Westport supervisors passed a pair of resolutions at their Monday night board meeting, recommending that zoning officials approve variance applications for two town residents.
Property owner Steve Levy requested variances for a half-acre lot located at 4961 Borchers Beach Road, to allow for construction of a new single-family residence on the parcel. Levy noted in his application materials that the proposed location would require relief from front and rear setbacks, which had changed since the site was originally platted.
“I want to put the home essentially where the existing home is,” Levy stated. “However, current setback rules apparently do not allow for that. Current setbacks would require me to move the home much closer to the immediate neighbor’s home and require removal of three 60-foot pines and several oak trees.”
A plot plan for the property has listed a front setback of 30 feet, and a rear setback of 35 feet.
Levy said adjusting the setbacks to 10 feet and 25 feet, respectively, would allow for preservation of the pine trees which create a natural separation between him and his neighbors. The adjustment would allow Levy to build his home in approximately the same location as the existing home, as well.
Town-board members noted that, since his property fell within Middleton’s extraterritorial zoning jurisdiction, Levy would need to obtain final approval from the city’s zoning board of appeals.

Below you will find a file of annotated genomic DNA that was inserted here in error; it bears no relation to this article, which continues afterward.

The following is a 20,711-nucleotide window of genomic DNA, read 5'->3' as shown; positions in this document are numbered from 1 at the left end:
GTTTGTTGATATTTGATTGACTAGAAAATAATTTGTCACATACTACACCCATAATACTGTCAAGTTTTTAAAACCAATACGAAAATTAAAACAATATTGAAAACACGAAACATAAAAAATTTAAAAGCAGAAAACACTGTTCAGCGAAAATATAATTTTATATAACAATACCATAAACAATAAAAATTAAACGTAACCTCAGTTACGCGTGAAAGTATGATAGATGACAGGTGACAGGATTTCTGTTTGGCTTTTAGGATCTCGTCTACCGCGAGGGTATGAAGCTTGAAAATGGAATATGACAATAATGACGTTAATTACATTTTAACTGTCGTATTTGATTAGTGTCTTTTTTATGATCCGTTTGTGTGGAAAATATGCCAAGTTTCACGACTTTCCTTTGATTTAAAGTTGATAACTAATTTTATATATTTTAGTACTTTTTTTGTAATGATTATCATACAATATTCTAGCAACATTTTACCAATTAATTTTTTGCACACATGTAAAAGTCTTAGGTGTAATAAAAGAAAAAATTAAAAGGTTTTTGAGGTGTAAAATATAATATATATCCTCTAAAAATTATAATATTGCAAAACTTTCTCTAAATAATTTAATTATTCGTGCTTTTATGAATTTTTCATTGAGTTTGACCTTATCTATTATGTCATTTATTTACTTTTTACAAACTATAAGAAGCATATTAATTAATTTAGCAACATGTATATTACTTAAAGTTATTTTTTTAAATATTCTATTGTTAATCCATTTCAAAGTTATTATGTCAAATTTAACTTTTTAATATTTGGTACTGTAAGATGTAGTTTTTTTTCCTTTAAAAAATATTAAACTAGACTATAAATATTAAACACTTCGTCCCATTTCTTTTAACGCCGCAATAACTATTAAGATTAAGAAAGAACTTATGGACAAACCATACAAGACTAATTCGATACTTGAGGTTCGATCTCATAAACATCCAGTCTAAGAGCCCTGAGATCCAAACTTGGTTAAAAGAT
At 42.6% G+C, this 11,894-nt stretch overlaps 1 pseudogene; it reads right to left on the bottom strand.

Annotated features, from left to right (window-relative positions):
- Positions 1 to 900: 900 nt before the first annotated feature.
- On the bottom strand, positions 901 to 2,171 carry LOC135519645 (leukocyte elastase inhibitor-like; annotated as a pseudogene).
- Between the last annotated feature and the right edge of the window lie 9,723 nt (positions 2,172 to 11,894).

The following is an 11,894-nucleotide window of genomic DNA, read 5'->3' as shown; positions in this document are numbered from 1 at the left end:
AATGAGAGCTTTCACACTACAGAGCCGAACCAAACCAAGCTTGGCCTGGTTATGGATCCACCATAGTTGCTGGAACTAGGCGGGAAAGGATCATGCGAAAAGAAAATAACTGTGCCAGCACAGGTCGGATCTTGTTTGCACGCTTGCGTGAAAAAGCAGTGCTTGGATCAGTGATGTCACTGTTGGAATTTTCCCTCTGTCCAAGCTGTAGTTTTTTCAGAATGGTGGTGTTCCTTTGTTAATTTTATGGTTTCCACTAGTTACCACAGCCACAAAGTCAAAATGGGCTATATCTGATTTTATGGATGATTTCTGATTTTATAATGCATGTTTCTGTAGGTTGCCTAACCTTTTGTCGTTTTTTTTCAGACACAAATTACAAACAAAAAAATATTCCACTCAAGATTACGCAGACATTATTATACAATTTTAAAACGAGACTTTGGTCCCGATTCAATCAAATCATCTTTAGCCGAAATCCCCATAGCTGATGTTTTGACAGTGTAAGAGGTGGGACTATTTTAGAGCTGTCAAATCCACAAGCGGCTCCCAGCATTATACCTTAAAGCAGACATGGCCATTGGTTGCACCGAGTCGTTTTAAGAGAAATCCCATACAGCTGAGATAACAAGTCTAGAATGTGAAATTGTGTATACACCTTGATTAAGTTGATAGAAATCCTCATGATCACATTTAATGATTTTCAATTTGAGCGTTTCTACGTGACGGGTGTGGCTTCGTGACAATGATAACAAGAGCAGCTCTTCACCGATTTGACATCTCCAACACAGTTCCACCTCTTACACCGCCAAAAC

A resolution recommending that the board approve it passed unanimously.
Property owner Ken Lambrecht requested variances for the lot located at 4914 Wakanda Drive, to allow for construction of a two-car detached garage in his front yard. Lambrecht was recently granted a short-term-rental license allowing him to operate an Airbnb on site, with the stipulation that renters would need to park on the property itself rather than along the street.
Lambrecht submitted a variance application for the lot shortly thereafter, and was granted relief from front- and side-yard setbacks to the extent he had initially requested. Lambrecht requested additional variances in February, so that the foundation of the garage could be extended further.
Lambrecht stated in his application materials that he now planned for the garage’s foundation to extend to its roofline, but that everything else presented in his original request would remain unchanged.
Town-board members passed a resolution recommending that Lambrecht’s request be approved as well.
Also at Monday night’s meeting, supervisors:
- Received an update from town administrator Tom Wilson about road improvements in the Mary Lake subdivision. Wilson said the bidding process would begin within the week, and that proposals could be considered as early as April 19.
- Postponed action on the town’s upcoming water-tower maintenance project. Wilson said the town had received bids ranging from $300,000 to $450,000 but was still gathering information from its lowest bidder.
- Received an update from Wilson about commercial-building permitting in the township. Wilson said the town had been approved by the state to become a Certified Municipality, allowing its building inspectors to perform commercial building inspections. Wilson added that he would be presenting board members with an ordinance in the near future, to codify that authority within the town’s Building Permit Code.
- Accepted the resignation of Historic Preservation Commissioner Rosa Ropers. Officials encouraged anyone interested in serving on the commission to notify staff.
- Received an administrative report from Wilson, who told board members that a recent traffic study had found that a signalized intersection at the Hwy. K & M intersection may be more effective than a roundabout and would save the county more than $1 million in project costs. Wilson noted that the findings had yet to be fully reviewed and confirmed.
- Reminded residents that the annual town meeting will take place April 20, at 7 p.m.